Student Voice

The relationship between student voice and personal tutoring

By Eve Bracken-Ingram

A personal tutor is a member of staff who is assigned to a student as their primary support within their higher education institute. Personal tutoring is designed to offer students support and guidance regarding personal and academic issues. Recognising student voice is essential to the development of inclusive educational practices, particularly those which rely on a strong relationship between staff and students. The 2020 paper by Raby (Source) investigates students’ perceptions of personal tutoring by considering a diverse range of voices.

Effective personal tutoring requires a strong relationship between student and tutor. Students have highlighted the need for tutors to be both empathetic and empowering. Care must be taken to minimise the unequal power dynamic between student and tutor to ensure students feel confident to participate in discussion. However, it has been argued that some imbalance of power is essential as to equip tutors with the ability to manage interactions and respond to issues.

It is important to acknowledge to effect of cultural background on students’ perception of personal tutoring, academic relationships, and voice. Universities are diverse institutions, where both students and staff come from many different countries and backgrounds. International students are less likely to approach tutors for support or view themselves as equals within the relationship. Therefore, it may be difficult for tutors to form relationships with international students and provide adequate support. The highlights the requirement for additional training for tutors supporting international students.

However, it is not solely international students who may struggle to interact with personal tutors. It has been observed that many students do not speak up in tutor meetings, which may be taken as a sign of poor engagement. However, as discussed by McLeod (2011), students may participate in a varying number of ways which are less obvious to an observer. Care must be taken not to remove voices from the discussion by imposing a narrow, culturally specific definition of participation on a diverse student population. It is the responsibility of a tutor and a university to ensure all student perspectives are recognised and engaged with. Additionally, it is essential that tutors ensure that confident voices do not overpower others.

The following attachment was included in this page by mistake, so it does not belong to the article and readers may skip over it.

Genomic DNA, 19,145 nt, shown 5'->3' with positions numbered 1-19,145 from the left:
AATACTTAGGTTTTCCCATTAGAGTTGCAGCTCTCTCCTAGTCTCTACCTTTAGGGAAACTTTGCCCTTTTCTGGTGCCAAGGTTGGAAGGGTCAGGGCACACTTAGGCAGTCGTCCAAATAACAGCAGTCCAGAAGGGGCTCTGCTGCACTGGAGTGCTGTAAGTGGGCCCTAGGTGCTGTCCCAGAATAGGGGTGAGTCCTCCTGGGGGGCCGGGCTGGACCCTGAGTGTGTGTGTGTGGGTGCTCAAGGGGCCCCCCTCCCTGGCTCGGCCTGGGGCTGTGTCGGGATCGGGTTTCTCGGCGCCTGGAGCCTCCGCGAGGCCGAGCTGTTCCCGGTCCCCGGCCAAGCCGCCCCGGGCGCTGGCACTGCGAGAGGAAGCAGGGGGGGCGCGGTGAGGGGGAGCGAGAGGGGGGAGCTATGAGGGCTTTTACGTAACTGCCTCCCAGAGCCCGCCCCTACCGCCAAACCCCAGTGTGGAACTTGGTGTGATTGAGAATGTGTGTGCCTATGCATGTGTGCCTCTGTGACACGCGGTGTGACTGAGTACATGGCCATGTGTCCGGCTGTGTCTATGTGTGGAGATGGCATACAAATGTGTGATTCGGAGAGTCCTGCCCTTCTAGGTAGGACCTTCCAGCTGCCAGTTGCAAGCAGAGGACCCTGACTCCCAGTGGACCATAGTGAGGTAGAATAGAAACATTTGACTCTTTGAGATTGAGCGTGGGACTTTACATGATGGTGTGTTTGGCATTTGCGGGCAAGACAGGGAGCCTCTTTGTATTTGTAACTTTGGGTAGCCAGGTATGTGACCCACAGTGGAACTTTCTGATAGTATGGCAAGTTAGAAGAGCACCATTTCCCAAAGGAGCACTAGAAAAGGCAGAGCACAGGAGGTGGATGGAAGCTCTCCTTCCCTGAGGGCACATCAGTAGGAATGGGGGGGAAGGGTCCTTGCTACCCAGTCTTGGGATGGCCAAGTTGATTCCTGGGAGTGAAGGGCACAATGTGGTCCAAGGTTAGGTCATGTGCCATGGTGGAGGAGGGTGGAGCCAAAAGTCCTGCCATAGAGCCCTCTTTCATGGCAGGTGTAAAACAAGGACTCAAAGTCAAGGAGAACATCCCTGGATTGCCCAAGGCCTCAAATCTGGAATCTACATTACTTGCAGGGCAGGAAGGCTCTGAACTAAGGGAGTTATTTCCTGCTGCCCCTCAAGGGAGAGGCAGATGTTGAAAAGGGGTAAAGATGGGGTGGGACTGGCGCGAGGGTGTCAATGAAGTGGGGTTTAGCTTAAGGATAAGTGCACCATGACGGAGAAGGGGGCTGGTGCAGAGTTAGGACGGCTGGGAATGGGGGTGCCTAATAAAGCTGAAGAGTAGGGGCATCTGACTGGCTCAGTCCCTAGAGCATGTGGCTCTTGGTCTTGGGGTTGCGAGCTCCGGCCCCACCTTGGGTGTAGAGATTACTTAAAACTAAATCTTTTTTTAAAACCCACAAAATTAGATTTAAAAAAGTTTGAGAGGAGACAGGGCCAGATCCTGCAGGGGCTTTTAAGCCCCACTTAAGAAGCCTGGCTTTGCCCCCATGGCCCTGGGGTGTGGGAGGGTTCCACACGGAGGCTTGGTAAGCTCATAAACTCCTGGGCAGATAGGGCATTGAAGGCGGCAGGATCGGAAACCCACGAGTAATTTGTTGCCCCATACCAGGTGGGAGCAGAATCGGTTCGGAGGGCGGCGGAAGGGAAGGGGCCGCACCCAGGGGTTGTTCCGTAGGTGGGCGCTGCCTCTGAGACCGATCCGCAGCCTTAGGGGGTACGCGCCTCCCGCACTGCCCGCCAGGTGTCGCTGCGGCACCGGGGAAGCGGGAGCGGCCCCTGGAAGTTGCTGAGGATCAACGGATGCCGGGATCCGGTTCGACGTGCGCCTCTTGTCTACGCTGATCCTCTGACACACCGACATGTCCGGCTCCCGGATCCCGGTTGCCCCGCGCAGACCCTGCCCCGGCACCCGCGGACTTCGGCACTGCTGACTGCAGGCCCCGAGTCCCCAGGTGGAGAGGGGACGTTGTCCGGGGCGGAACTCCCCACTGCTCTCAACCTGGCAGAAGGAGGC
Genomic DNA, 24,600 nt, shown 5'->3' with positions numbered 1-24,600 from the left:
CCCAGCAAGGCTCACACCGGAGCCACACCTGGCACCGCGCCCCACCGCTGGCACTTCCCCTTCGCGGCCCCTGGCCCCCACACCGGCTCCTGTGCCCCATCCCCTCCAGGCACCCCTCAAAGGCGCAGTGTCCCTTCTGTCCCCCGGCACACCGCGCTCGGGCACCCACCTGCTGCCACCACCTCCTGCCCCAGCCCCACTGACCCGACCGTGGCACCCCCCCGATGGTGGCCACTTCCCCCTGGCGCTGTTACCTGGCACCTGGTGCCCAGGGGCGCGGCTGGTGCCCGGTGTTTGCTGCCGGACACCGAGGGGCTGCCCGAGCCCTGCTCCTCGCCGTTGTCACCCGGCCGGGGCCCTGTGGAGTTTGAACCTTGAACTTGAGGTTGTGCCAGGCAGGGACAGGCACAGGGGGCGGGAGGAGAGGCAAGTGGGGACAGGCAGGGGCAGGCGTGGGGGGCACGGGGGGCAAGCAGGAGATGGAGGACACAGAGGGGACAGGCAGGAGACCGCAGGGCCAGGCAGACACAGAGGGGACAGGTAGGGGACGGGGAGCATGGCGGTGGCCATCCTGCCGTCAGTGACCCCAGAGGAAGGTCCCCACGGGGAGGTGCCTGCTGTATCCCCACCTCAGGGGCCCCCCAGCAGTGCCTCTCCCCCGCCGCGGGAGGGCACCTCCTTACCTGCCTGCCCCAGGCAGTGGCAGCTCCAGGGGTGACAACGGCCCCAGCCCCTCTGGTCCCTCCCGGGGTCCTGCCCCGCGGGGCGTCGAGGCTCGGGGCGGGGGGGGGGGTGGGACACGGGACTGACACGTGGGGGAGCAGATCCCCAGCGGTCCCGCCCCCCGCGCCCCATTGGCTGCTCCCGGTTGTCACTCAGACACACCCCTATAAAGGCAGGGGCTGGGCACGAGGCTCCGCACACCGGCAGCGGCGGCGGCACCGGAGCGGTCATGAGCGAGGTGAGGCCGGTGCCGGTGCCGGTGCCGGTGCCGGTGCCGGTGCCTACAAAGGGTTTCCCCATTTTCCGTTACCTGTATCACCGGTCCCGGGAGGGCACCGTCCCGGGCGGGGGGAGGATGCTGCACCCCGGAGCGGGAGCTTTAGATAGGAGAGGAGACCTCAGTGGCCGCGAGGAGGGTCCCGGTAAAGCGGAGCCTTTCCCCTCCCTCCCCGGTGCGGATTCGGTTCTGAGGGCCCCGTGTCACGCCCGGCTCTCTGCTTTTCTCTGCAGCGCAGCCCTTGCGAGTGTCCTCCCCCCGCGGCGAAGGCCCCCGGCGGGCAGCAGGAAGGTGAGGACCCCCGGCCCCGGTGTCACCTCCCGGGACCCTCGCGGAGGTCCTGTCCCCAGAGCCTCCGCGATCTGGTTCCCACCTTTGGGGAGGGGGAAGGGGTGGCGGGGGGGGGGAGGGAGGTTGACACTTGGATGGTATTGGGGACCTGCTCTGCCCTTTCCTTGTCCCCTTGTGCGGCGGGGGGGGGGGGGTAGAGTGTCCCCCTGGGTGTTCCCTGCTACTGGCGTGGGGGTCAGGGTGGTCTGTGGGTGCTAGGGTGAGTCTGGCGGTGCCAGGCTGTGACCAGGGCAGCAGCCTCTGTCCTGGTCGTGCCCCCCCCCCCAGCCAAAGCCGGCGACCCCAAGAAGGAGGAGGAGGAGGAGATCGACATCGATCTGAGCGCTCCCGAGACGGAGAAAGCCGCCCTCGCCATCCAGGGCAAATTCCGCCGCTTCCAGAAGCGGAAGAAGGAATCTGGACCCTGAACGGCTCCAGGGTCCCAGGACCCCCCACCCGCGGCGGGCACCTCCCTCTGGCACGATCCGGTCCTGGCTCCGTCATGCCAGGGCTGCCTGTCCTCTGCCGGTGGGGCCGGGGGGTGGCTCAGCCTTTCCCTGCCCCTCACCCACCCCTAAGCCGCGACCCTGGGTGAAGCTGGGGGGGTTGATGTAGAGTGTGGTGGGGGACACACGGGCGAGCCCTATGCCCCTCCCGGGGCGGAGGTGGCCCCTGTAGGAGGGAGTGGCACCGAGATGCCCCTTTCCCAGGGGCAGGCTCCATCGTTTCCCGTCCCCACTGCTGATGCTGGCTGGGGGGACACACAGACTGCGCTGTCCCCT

There is a mutually beneficial relationship between student voice and personal tutoring. Student voice is vital to the effective development of personal tutoring schemes. Student feedback can be used to improve the personal tutoring service and provide tutors with insight into effective practices. Feedback collected by Raby in this study suggests that students benefit an informal and approachable relationship with their personal tutor, and particularly value empowering academic support. International students have expressed that tutors have eased their transition into another culture, and additional intercultural support would be incredibly beneficial. Reciprocally, personal tutoring can be used to encourage diverse student voice and provide students with a platform to express their opinions. It has been observed that more confident students can overpower others' voices. Alternative methods for students to express their voice could be provided through personal tutoring to ensure all voices are heard and engaged with.


Q: How can text analysis techniques be applied to better understand and interpret the range of student voices in personal tutoring feedback?